• Group Family Child Care Programs. These programs are offered in private residences. Usually there are 7-10 children with 2 caregivers. These programs are open to kids of any age. The program is regulated if the number of children exceeds 6. Pricing: the pricing is set by the caregiver, but is generally lower than that in the Day Care Programs. Locations: there are many more privately operated Group Family Child Care Programs, so you may be able to find one in your community, thus saving you travel time. Availability: because of a higher number of facilities, there are more available spaces, however, if you are set on a specific location or caregiver, you will need to make sure you apply early on. Pros: your child will be cared for in a familiar home-like environment, so the separation anxiety may not be as severe. Groups are generally smaller than in a Day Care Program, so there is more one-on-one care provided. Many Group Family Child Care Programs offer flexible extended hours and are even operating on the weekends. If you have more than 1 child, you may be able to place them into 1 home, as children of different ages are welcome. Early development of social and cognitive skills. Cons: As in the case of Day Care Program, your child will be exposed to other kids' germs, increasing the likelihood of them getting sick. You may not be able to secure a spot in a Group Family Child Care Program in your area and will have to travel out of the way. Subsidy: these programs are accessible for Child Care Subsidy.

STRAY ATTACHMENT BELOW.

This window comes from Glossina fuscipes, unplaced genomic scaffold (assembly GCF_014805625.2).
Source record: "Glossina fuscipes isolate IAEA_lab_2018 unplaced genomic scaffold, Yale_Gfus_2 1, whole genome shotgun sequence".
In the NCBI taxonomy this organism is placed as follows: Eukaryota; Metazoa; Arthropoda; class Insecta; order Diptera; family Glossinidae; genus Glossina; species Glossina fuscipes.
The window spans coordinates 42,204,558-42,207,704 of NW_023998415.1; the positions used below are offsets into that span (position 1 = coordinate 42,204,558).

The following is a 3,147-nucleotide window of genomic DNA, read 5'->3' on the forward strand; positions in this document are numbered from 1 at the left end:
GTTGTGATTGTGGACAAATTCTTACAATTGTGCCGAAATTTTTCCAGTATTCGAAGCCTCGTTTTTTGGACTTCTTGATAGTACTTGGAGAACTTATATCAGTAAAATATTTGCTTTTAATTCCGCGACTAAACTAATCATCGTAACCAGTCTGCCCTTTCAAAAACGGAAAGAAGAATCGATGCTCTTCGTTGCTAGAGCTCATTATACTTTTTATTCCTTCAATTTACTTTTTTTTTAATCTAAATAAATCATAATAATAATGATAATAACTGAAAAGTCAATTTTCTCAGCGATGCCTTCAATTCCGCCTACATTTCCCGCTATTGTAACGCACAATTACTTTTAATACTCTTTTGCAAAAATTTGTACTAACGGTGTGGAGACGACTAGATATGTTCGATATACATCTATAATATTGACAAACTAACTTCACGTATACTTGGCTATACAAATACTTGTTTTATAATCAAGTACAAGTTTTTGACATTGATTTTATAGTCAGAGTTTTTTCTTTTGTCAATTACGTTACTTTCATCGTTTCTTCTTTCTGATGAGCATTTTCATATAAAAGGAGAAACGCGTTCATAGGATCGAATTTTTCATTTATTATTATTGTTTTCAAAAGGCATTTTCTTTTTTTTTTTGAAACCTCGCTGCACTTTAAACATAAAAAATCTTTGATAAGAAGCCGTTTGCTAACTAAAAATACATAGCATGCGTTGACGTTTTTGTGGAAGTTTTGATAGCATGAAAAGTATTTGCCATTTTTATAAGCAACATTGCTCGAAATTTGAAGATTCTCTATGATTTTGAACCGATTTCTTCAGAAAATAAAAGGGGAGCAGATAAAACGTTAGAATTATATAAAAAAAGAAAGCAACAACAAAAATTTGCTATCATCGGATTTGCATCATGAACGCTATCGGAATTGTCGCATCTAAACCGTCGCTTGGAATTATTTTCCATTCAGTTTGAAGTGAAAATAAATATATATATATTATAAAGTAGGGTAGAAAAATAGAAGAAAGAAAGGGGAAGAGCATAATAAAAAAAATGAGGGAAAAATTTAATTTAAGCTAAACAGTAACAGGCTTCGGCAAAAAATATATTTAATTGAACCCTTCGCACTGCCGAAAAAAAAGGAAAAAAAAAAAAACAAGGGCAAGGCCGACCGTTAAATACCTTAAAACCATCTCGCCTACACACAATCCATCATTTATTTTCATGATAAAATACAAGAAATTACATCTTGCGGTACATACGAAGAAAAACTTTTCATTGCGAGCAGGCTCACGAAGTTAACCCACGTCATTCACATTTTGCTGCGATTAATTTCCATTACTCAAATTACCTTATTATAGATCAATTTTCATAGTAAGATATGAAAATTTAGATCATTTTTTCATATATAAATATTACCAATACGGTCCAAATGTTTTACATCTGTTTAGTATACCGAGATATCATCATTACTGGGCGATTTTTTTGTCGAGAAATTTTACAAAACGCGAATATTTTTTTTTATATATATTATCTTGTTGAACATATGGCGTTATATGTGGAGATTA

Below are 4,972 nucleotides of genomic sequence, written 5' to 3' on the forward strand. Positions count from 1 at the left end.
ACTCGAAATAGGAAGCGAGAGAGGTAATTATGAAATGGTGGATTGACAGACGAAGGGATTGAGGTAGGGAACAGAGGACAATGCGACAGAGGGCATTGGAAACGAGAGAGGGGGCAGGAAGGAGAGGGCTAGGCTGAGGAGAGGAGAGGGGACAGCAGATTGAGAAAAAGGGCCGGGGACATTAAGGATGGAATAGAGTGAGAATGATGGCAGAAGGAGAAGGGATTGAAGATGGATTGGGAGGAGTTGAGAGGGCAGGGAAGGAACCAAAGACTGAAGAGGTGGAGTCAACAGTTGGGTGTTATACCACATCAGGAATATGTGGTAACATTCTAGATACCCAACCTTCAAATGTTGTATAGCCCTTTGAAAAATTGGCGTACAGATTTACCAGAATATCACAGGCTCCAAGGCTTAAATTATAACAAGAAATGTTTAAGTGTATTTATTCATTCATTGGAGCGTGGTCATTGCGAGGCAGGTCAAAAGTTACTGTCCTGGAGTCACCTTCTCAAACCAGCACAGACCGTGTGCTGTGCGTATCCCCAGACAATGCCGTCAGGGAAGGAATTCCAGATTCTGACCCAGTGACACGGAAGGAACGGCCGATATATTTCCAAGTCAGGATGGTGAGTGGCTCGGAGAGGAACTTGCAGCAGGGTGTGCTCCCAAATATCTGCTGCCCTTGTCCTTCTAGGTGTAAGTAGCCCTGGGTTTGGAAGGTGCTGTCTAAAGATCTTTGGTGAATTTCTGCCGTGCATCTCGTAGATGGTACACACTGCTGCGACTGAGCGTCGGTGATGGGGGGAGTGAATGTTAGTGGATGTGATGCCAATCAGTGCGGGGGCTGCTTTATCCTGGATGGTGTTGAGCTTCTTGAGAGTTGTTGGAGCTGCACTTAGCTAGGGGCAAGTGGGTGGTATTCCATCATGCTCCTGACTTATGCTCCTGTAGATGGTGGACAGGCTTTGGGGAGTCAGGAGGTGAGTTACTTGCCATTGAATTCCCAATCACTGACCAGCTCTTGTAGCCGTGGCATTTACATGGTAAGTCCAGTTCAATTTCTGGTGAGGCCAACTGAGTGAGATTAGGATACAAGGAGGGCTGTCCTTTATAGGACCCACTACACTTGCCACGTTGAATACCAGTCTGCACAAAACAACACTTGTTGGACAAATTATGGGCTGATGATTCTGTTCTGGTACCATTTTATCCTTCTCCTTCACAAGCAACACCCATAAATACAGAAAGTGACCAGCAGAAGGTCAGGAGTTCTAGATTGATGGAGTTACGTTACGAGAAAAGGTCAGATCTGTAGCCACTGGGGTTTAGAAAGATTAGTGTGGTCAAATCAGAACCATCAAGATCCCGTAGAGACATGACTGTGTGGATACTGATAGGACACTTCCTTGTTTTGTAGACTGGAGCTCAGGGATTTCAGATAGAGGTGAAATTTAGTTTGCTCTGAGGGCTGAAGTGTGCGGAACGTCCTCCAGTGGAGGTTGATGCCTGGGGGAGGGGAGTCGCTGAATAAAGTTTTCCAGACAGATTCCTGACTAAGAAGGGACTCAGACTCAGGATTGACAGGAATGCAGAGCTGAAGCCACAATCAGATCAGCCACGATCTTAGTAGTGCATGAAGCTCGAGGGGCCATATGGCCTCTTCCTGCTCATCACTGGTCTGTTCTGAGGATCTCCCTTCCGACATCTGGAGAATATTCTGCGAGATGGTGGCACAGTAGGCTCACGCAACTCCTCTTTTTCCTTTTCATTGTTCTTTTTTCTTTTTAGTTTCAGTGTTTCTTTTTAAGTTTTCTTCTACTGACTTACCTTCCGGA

• Pre-School Programs. These programs offer child care for kids of pre-school age for four or less hours per day. The program is aimed at preparing children for school and kindergarten. They specialize in early educational development. Pricing: Community preschool programs vary in price. Depending on the number of days, the price ranges from $200 to $300 per month. Locations: there are quite a few privately operated and community pre-school programs available, so you may be able to find one in your community, saving you travel time. Availability: as with any program, it is recommended to reserve your spot in advance. Usually you can do so with a deposit. Pros: the program takes development of your child very seriously, so it is a great option for busy parents who are unable to dedicate time to their children's early learning before they join school. Smaller groups allowing for a one-on-one experience. Many locations available, so you could find one close to you. Great for situations where one parent works part-time or from home. Cons: limited hours of care. Not suitable for parents who are both working full time. Subsidy: these programs are accessible for Child Care Subsidy.